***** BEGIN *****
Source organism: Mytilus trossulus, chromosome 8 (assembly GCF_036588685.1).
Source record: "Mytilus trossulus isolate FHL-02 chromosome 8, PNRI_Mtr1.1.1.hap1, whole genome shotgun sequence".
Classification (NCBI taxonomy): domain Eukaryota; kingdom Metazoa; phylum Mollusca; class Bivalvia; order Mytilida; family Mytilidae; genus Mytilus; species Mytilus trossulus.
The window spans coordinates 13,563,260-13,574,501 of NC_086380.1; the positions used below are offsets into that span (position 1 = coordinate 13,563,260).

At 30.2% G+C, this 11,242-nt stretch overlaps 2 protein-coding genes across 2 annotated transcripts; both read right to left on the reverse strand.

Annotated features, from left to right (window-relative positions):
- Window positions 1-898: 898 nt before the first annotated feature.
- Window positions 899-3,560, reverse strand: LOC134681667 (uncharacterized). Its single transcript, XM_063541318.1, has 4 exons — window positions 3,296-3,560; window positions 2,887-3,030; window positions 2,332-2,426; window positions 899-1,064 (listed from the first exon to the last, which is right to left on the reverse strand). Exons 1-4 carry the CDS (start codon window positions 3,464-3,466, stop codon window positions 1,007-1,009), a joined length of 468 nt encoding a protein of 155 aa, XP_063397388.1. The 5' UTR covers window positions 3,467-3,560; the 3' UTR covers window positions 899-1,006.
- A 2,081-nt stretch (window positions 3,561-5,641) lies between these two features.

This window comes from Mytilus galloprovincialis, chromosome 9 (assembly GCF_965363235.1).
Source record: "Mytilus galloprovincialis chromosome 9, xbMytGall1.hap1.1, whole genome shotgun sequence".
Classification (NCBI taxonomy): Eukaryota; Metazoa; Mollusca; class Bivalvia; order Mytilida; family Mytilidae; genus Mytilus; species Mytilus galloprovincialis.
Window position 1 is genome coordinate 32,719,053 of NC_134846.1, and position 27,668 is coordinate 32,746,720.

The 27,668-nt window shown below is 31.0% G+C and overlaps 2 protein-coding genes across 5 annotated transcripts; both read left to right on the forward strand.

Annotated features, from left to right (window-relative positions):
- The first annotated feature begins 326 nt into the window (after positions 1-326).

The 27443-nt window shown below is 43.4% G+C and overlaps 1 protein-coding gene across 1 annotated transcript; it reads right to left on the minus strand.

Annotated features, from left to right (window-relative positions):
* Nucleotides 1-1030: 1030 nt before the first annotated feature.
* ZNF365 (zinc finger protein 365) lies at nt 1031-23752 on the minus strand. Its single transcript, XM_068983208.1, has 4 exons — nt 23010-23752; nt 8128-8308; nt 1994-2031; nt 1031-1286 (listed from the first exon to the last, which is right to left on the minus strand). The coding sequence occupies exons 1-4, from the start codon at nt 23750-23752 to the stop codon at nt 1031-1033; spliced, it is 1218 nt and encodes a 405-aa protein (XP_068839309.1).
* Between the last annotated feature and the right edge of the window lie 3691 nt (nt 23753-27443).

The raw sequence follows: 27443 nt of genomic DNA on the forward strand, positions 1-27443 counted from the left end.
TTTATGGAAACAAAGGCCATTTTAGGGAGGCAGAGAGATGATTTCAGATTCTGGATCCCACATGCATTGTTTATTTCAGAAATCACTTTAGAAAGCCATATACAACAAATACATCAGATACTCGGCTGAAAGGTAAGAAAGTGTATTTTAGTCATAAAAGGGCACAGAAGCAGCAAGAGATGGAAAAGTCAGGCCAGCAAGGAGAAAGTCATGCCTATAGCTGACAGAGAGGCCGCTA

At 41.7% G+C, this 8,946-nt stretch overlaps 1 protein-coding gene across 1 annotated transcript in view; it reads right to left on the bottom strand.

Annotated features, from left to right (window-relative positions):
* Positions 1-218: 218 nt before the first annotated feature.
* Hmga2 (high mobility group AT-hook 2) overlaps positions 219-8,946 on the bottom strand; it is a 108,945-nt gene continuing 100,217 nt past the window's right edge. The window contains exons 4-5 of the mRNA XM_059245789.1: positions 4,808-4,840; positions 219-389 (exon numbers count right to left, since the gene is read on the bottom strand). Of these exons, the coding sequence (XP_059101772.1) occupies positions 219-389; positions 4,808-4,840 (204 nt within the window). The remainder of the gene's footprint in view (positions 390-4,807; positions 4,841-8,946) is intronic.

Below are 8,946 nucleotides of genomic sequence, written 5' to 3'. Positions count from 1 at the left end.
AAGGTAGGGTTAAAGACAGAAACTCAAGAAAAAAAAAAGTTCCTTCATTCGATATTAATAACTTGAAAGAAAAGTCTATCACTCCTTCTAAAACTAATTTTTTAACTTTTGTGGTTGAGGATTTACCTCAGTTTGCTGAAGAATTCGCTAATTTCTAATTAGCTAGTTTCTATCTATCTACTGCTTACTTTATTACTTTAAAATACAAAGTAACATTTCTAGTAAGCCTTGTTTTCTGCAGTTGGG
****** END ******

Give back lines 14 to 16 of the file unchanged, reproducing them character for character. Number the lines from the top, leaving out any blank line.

The 27,668-nt window shown below is 31.0% G+C and overlaps 2 protein-coding genes across 5 annotated transcripts; both read left to right on the forward strand.

Annotated features, from left to right (window-relative positions):
- The first annotated feature begins 326 nt into the window (after positions 1-326).